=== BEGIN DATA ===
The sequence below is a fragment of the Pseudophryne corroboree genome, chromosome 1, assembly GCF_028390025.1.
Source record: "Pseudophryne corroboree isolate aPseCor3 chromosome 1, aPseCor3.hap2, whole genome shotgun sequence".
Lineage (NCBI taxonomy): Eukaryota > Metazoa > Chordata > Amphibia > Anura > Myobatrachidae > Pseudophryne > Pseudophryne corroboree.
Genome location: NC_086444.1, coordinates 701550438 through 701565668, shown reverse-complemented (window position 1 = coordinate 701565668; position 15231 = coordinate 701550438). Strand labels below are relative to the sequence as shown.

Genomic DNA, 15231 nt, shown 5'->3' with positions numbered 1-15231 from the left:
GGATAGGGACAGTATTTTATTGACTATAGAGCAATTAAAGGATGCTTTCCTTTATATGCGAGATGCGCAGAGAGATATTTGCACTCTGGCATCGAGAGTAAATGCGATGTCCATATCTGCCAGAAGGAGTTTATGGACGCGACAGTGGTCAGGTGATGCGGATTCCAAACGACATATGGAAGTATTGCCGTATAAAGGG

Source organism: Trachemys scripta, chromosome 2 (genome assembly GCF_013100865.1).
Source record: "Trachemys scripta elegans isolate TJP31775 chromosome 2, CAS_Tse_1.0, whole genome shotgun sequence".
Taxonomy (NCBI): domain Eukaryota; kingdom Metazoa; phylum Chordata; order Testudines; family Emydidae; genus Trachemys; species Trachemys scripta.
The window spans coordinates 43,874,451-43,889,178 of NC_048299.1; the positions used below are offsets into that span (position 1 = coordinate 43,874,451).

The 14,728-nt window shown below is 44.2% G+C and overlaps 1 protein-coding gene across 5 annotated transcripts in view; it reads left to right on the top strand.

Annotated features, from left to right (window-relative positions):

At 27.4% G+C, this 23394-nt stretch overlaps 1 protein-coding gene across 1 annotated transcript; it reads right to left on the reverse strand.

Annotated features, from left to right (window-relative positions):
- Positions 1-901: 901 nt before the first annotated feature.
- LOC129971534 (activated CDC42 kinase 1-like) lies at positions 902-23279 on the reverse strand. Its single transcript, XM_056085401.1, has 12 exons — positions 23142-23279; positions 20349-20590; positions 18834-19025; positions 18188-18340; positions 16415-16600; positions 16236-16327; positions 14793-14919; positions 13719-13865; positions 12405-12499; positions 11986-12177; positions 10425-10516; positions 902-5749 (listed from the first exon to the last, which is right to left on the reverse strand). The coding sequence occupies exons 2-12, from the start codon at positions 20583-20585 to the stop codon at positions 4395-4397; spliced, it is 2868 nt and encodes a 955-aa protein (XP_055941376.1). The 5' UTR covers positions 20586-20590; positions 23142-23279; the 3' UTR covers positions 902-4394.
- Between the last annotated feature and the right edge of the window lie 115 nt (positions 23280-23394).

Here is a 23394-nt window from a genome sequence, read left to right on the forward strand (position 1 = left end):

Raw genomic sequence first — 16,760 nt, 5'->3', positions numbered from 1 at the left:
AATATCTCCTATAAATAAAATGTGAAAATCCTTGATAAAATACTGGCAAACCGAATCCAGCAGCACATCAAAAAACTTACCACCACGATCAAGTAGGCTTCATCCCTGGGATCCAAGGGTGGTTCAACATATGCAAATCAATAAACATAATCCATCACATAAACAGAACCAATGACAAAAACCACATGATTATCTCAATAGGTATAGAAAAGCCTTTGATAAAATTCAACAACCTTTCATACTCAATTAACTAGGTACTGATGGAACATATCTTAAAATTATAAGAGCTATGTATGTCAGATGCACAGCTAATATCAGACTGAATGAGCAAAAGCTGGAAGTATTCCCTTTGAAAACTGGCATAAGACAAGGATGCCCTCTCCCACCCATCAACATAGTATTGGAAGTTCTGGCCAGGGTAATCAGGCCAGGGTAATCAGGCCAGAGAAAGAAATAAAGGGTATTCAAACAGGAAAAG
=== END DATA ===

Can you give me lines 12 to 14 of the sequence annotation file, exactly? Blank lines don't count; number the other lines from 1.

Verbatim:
Annotated features, from left to right (window-relative positions):

At 27.4% G+C, this 23394-nt stretch overlaps 1 protein-coding gene across 1 annotated transcript; it reads right to left on the reverse strand.

Annotated features, from left to right (window-relative positions):